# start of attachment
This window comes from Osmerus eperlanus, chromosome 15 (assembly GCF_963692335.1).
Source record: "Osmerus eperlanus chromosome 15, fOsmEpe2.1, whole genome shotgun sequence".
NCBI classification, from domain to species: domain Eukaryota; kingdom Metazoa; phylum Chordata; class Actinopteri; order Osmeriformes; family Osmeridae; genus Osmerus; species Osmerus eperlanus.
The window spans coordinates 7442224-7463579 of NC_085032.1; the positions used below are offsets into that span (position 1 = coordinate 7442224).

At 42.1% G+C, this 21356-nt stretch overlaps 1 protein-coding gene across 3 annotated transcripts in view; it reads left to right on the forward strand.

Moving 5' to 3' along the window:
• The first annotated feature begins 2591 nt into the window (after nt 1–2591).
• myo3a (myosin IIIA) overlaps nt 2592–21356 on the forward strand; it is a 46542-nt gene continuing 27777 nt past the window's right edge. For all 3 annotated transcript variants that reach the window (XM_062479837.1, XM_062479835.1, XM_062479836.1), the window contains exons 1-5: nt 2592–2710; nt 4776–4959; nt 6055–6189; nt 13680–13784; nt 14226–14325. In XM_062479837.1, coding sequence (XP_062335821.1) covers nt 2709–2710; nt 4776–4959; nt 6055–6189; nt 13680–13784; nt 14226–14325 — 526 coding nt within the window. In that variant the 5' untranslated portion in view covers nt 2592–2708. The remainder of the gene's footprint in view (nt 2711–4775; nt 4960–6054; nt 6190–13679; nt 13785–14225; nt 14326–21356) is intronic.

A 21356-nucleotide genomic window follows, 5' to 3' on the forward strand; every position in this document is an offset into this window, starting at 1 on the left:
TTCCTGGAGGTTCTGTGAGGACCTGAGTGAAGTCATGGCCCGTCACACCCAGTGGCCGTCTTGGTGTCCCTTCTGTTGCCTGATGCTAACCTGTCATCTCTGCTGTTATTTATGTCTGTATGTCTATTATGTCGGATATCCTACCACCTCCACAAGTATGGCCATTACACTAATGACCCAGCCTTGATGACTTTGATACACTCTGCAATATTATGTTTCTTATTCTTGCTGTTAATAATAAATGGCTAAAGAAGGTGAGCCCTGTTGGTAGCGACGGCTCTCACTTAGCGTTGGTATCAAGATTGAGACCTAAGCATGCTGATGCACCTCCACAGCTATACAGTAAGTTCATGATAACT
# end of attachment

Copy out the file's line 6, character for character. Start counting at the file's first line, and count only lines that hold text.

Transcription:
Moving 5' to 3' along the window: